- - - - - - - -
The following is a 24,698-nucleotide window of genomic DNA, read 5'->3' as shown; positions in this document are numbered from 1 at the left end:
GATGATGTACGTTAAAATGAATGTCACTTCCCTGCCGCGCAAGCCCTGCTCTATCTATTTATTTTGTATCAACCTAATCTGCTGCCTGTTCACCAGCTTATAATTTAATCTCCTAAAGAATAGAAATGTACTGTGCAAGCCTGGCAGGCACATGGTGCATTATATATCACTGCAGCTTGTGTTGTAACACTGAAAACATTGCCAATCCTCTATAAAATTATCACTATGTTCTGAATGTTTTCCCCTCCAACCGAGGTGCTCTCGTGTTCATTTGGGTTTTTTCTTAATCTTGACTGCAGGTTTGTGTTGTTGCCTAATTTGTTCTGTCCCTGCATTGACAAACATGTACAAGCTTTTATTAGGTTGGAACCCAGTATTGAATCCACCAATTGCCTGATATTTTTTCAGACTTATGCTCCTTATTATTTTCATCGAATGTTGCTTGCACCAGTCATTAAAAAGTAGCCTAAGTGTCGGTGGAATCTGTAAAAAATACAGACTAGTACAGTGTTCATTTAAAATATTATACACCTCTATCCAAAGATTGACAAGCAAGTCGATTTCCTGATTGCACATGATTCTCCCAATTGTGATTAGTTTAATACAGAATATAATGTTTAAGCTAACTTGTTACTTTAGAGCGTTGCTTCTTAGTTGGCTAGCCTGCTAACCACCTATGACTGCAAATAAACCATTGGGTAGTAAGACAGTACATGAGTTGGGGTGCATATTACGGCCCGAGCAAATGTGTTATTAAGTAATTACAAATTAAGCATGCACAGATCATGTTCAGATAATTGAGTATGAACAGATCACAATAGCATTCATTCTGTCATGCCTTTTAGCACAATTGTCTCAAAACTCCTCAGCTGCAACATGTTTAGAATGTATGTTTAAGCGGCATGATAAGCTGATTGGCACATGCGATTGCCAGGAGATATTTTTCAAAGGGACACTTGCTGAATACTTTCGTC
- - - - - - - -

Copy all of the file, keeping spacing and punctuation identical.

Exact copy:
The following is a 24,698-nucleotide window of genomic DNA, read 5'->3' as shown; positions in this document are numbered from 1 at the left end:
GATGATGTACGTTAAAATGAATGTCACTTCCCTGCCGCGCAAGCCCTGCTCTATCTATTTATTTTGTATCAACCTAATCTGCTGCCTGTTCACCAGCTTATAATTTAATCTCCTAAAGAATAGAAATGTACTGTGCAAGCCTGGCAGGCACATGGTGCATTATATATCACTGCAGCTTGTGTTGTAACACTGAAAACATTGCCAATCCTCTATAAAATTATCACTATGTTCTGAATGTTTTCCCCTCCAACCGAGGTGCTCTCGTGTTCATTTGGGTTTTTTCTTAATCTTGACTGCAGGTTTGTGTTGTTGCCTAATTTGTTCTGTCCCTGCATTGACAAACATGTACAAGCTTTTATTAGGTTGGAACCCAGTATTGAATCCACCAATTGCCTGATATTTTTTCAGACTTATGCTCCTTATTATTTTCATCGAATGTTGCTTGCACCAGTCATTAAAAAGTAGCCTAAGTGTCGGTGGAATCTGTAAAAAATACAGACTAGTACAGTGTTCATTTAAAATATTATACACCTCTATCCAAAGATTGACAAGCAAGTCGATTTCCTGATTGCACATGATTCTCCCAATTGTGATTAGTTTAATACAGAATATAATGTTTAAGCTAACTTGTTACTTTAGAGCGTTGCTTCTTAGTTGGCTAGCCTGCTAACCACCTATGACTGCAAATAAACCATTGGGTAGTAAGACAGTACATGAGTTGGGGTGCATATTACGGCCCGAGCAAATGTGTTATTAAGTAATTACAAATTAAGCATGCACAGATCATGTTCAGATAATTGAGTATGAACAGATCACAATAGCATTCATTCTGTCATGCCTTTTAGCACAATTGTCTCAAAACTCCTCAGCTGCAACATGTTTAGAATGTATGTTTAAGCGGCATGATAAGCTGATTGGCACATGCGATTGCCAGGAGATATTTTTCAAAGGGACACTTGCTGAATACTTTCGTC